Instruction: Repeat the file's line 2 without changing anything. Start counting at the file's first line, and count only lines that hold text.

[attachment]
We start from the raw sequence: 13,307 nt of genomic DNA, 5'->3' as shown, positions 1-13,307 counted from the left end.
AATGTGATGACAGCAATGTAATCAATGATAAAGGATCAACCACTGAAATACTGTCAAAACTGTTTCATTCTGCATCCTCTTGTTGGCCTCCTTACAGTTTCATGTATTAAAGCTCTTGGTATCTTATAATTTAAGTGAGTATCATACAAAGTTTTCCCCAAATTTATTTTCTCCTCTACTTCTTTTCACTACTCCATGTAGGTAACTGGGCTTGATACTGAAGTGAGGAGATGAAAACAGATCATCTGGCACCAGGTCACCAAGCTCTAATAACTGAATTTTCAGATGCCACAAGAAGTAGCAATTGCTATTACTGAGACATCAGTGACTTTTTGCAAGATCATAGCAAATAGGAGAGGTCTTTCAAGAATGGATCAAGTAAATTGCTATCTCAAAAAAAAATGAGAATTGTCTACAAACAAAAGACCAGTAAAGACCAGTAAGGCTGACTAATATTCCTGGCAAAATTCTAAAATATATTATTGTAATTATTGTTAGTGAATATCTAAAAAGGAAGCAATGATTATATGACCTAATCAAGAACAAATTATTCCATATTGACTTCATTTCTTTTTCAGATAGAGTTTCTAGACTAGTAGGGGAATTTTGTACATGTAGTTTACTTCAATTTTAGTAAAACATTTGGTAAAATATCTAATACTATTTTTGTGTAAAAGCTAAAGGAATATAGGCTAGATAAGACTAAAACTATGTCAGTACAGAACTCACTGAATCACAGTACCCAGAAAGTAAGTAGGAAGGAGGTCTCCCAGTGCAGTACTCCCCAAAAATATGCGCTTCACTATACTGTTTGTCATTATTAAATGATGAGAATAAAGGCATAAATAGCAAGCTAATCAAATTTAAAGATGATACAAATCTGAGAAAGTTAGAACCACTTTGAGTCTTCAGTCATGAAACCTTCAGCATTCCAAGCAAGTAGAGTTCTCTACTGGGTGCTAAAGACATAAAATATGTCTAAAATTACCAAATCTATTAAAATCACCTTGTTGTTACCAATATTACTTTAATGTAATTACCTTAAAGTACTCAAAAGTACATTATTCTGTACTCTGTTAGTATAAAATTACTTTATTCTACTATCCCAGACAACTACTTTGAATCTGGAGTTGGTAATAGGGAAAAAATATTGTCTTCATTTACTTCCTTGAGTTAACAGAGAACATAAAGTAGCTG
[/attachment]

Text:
AATGTGATGACAGCAATGTAATCAATGATAAAGGATCAACCACTGAAATACTGTCAAAACTGTTTCATTCTGCATCCTCTTGTTGGCCTCCTTACAGTTTCATGTATTAAAGCTCTTGGTATCTTATAATTTAAGTGAGTATCATACAAAGTTTTCCCCAAATTTATTTTCTCCTCTACTTCTTTTCACTACTCCATGTAGGTAACTGGGCTTGATACTGAAGTGAGGAGATGAAAACAGATCATCTGGCACCAGGTCACCAAGCTCTAATAACTGAATTTTCAGATGCCACAAGAAGTAGCAATTGCTATTACTGAGACATCAGTGACTTTTTGCAAGATCATAGCAAATAGGAGAGGTCTTTCAAGAATGGATCAAGTAAATTGCTATCTCAAAAAAAAATGAGAATTGTCTACAAACAAAAGACCAGTAAAGACCAGTAAGGCTGACTAATATTCCTGGCAAAATTCTAAAATATATTATTGTAATTATTGTTAGTGAATATCTAAAAAGGAAGCAATGATTATATGACCTAATCAAGAACAAATTATTCCATATTGACTTCATTTCTTTTTCAGATAGAGTTTCTAGACTAGTAGGGGAATTTTGTACATGTAGTTTACTTCAATTTTAGTAAAACATTTGGTAAAATATCTAATACTATTTTTGTGTAAAAGCTAAAGGAATATAGGCTAGATAAGACTAAAACTATGTCAGTACAGAACTCACTGAATCACAGTACCCAGAAAGTAAGTAGGAAGGAGGTCTCCCAGTGCAGTACTCCCCAAAAATATGCGCTTCACTATACTGTTTGTCATTATTAAATGATGAGAATAAAGGCATAAATAGCAAGCTAATCAAATTTAAAGATGATACAAATCTGAGAAAGTTAGAACCACTTTGAGTCTTCAGTCATGAAACCTTCAGCATTCCAAGCAAGTAGAGTTCTCTACTGGGTGCTAAAGACATAAAATATGTCTAAAATTACCAAATCTATTAAAATCACCTTGTTGTTACCAATATTACTTTAATGTAATTACCTTAAAGTACTCAAAAGTACATTATTCTGTACTCTGTTAGTATAAAATTACTTTATTCTACTATCCCAGACAACTACTTTGAATCTGGAGTTGGTAATAGGGAAAAAATATTGTCTTCATTTACTTCCTTGAGTTAACAGAGAACATAAAGTAGCTG